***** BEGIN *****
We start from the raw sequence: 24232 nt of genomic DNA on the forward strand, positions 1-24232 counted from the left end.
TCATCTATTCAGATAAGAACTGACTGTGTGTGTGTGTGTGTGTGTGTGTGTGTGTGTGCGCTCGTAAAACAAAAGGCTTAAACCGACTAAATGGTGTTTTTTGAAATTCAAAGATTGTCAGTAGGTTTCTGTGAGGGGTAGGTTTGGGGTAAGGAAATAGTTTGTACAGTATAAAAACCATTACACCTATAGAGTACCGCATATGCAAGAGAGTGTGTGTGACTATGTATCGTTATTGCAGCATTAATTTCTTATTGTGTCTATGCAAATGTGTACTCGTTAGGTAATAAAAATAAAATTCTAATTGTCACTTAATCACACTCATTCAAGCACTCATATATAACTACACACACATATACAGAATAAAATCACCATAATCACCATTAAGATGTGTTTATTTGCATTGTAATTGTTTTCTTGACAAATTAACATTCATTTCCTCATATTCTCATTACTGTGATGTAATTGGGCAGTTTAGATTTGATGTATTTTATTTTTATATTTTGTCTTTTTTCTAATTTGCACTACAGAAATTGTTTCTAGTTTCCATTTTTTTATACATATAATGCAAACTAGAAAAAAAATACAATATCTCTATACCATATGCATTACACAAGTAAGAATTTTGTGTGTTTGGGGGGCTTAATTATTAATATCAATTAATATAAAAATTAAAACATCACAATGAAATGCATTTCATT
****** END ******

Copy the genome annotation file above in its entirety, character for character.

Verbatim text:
We start from the raw sequence: 24232 nt of genomic DNA on the forward strand, positions 1-24232 counted from the left end.
TCATCTATTCAGATAAGAACTGACTGTGTGTGTGTGTGTGTGTGTGTGTGTGTGTGTGCGCTCGTAAAACAAAAGGCTTAAACCGACTAAATGGTGTTTTTTGAAATTCAAAGATTGTCAGTAGGTTTCTGTGAGGGGTAGGTTTGGGGTAAGGAAATAGTTTGTACAGTATAAAAACCATTACACCTATAGAGTACCGCATATGCAAGAGAGTGTGTGTGACTATGTATCGTTATTGCAGCATTAATTTCTTATTGTGTCTATGCAAATGTGTACTCGTTAGGTAATAAAAATAAAATTCTAATTGTCACTTAATCACACTCATTCAAGCACTCATATATAACTACACACACATATACAGAATAAAATCACCATAATCACCATTAAGATGTGTTTATTTGCATTGTAATTGTTTTCTTGACAAATTAACATTCATTTCCTCATATTCTCATTACTGTGATGTAATTGGGCAGTTTAGATTTGATGTATTTTATTTTTATATTTTGTCTTTTTTCTAATTTGCACTACAGAAATTGTTTCTAGTTTCCATTTTTTTATACATATAATGCAAACTAGAAAAAAAATACAATATCTCTATACCATATGCATTACACAAGTAAGAATTTTGTGTGTTTGGGGGGCTTAATTATTAATATCAATTAATATAAAAATTAAAACATCACAATGAAATGCATTTCATT